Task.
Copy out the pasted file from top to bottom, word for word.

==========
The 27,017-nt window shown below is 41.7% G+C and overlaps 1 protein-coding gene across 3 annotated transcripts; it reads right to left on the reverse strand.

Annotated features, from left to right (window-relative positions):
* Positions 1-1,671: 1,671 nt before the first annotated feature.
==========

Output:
The 27,017-nt window shown below is 41.7% G+C and overlaps 1 protein-coding gene across 3 annotated transcripts; it reads right to left on the reverse strand.

Annotated features, from left to right (window-relative positions):
* Positions 1-1,671: 1,671 nt before the first annotated feature.